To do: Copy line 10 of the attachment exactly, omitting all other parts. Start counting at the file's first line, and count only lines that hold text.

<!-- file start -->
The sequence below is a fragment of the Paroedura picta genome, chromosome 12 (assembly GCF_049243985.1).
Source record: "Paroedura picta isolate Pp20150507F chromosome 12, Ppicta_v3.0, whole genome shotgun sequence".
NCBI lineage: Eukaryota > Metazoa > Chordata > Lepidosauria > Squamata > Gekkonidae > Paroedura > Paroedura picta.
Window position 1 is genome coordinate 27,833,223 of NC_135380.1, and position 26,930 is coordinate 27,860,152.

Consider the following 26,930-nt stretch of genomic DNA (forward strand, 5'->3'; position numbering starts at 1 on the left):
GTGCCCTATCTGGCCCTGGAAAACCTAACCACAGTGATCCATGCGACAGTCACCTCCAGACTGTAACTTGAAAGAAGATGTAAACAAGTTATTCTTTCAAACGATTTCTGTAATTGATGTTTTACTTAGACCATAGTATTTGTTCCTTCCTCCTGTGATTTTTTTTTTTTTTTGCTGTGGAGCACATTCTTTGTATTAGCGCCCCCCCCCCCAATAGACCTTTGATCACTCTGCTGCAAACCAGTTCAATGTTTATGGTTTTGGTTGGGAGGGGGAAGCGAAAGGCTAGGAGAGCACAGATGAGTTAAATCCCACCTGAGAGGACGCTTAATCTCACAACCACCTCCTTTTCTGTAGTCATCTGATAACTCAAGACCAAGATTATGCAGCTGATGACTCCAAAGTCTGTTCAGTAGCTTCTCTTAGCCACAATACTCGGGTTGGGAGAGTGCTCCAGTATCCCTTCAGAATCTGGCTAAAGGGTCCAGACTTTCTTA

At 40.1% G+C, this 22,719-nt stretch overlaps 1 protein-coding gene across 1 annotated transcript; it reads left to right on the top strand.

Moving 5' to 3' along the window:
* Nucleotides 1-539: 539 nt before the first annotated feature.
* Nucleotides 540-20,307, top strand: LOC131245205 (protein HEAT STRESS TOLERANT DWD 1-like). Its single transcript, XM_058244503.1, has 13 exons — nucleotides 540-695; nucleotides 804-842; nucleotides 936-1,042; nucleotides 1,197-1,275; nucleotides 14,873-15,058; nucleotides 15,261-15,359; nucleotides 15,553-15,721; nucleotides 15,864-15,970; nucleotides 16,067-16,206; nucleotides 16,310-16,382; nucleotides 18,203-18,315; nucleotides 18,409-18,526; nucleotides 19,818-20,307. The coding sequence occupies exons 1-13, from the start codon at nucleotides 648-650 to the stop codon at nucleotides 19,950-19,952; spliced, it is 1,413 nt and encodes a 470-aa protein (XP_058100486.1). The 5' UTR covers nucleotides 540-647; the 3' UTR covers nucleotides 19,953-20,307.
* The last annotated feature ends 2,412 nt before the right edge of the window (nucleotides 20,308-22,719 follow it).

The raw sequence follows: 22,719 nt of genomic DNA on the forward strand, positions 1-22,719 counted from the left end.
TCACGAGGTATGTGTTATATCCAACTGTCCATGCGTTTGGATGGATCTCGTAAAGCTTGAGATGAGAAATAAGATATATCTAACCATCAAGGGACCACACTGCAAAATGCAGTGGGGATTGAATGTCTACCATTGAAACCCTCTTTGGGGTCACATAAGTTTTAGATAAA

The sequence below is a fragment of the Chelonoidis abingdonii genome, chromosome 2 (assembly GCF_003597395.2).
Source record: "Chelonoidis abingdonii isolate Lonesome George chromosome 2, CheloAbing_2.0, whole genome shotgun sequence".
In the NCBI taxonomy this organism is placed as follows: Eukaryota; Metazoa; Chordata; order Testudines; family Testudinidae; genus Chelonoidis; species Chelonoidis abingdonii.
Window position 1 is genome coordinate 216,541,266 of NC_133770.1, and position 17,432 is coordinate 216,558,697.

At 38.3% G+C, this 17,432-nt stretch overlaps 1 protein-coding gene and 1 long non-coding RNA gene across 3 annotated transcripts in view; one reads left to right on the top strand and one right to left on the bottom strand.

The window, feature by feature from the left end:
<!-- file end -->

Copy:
* Nucleotides 540-20,307, top strand: LOC131245205 (protein HEAT STRESS TOLERANT DWD 1-like). Its single transcript, XM_058244503.1, has 13 exons — nucleotides 540-695; nucleotides 804-842; nucleotides 936-1,042; nucleotides 1,197-1,275; nucleotides 14,873-15,058; nucleotides 15,261-15,359; nucleotides 15,553-15,721; nucleotides 15,864-15,970; nucleotides 16,067-16,206; nucleotides 16,310-16,382; nucleotides 18,203-18,315; nucleotides 18,409-18,526; nucleotides 19,818-20,307. The coding sequence occupies exons 1-13, from the start codon at nucleotides 648-650 to the stop codon at nucleotides 19,950-19,952; spliced, it is 1,413 nt and encodes a 470-aa protein (XP_058100486.1). The 5' UTR covers nucleotides 540-647; the 3' UTR covers nucleotides 19,953-20,307.